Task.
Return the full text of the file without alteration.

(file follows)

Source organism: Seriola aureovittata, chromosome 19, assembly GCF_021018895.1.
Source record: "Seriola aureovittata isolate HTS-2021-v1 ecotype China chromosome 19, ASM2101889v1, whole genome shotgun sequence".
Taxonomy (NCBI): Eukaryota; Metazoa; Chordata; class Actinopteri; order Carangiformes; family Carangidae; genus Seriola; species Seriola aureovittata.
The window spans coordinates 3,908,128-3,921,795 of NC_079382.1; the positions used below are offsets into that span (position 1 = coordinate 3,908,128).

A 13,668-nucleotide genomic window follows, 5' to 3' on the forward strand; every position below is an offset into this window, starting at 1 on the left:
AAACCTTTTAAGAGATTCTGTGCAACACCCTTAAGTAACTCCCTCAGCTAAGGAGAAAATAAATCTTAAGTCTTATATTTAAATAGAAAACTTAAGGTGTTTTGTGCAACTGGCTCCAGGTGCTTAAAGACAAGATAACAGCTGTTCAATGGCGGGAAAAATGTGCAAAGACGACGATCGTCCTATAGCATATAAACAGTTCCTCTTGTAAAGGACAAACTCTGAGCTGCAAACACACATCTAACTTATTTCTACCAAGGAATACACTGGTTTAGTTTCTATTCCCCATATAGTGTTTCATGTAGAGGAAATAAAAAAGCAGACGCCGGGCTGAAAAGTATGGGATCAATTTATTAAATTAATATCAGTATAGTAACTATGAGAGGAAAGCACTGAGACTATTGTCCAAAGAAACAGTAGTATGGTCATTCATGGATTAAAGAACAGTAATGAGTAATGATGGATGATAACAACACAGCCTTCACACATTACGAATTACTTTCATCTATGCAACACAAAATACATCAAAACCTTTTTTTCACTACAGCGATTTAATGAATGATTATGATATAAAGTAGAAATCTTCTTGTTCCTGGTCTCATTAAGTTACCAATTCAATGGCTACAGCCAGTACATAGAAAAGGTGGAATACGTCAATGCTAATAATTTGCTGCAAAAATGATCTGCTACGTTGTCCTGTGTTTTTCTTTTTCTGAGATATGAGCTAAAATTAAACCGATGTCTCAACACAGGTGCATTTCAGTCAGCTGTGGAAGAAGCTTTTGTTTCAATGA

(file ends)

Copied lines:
Source organism: Seriola aureovittata, chromosome 19, assembly GCF_021018895.1.
Source record: "Seriola aureovittata isolate HTS-2021-v1 ecotype China chromosome 19, ASM2101889v1, whole genome shotgun sequence".
Taxonomy (NCBI): Eukaryota; Metazoa; Chordata; class Actinopteri; order Carangiformes; family Carangidae; genus Seriola; species Seriola aureovittata.
The window spans coordinates 3,908,128-3,921,795 of NC_079382.1; the positions used below are offsets into that span (position 1 = coordinate 3,908,128).

A 13,668-nucleotide genomic window follows, 5' to 3' on the forward strand; every position below is an offset into this window, starting at 1 on the left:
AAACCTTTTAAGAGATTCTGTGCAACACCCTTAAGTAACTCCCTCAGCTAAGGAGAAAATAAATCTTAAGTCTTATATTTAAATAGAAAACTTAAGGTGTTTTGTGCAACTGGCTCCAGGTGCTTAAAGACAAGATAACAGCTGTTCAATGGCGGGAAAAATGTGCAAAGACGACGATCGTCCTATAGCATATAAACAGTTCCTCTTGTAAAGGACAAACTCTGAGCTGCAAACACACATCTAACTTATTTCTACCAAGGAATACACTGGTTTAGTTTCTATTCCCCATATAGTGTTTCATGTAGAGGAAATAAAAAAGCAGACGCCGGGCTGAAAAGTATGGGATCAATTTATTAAATTAATATCAGTATAGTAACTATGAGAGGAAAGCACTGAGACTATTGTCCAAAGAAACAGTAGTATGGTCATTCATGGATTAAAGAACAGTAATGAGTAATGATGGATGATAACAACACAGCCTTCACACATTACGAATTACTTTCATCTATGCAACACAAAATACATCAAAACCTTTTTTTCACTACAGCGATTTAATGAATGATTATGATATAAAGTAGAAATCTTCTTGTTCCTGGTCTCATTAAGTTACCAATTCAATGGCTACAGCCAGTACATAGAAAAGGTGGAATACGTCAATGCTAATAATTTGCTGCAAAAATGATCTGCTACGTTGTCCTGTGTTTTTCTTTTTCTGAGATATGAGCTAAAATTAAACCGATGTCTCAACACAGGTGCATTTCAGTCAGCTGTGGAAGAAGCTTTTGTTTCAATGA